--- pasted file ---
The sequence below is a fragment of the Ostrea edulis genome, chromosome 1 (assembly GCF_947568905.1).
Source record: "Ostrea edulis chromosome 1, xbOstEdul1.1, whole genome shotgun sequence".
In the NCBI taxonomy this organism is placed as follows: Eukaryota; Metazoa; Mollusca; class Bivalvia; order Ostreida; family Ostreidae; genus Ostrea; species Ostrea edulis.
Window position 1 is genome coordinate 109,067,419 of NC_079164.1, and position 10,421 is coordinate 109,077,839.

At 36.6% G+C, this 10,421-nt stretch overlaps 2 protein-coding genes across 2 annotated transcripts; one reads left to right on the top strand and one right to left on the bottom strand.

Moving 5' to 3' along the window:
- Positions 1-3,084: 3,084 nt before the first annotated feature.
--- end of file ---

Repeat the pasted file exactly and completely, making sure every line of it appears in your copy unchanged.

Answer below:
The sequence below is a fragment of the Ostrea edulis genome, chromosome 1 (assembly GCF_947568905.1).
Source record: "Ostrea edulis chromosome 1, xbOstEdul1.1, whole genome shotgun sequence".
In the NCBI taxonomy this organism is placed as follows: Eukaryota; Metazoa; Mollusca; class Bivalvia; order Ostreida; family Ostreidae; genus Ostrea; species Ostrea edulis.
Window position 1 is genome coordinate 109,067,419 of NC_079164.1, and position 10,421 is coordinate 109,077,839.

At 36.6% G+C, this 10,421-nt stretch overlaps 2 protein-coding genes across 2 annotated transcripts; one reads left to right on the top strand and one right to left on the bottom strand.

Moving 5' to 3' along the window:
- Positions 1-3,084: 3,084 nt before the first annotated feature.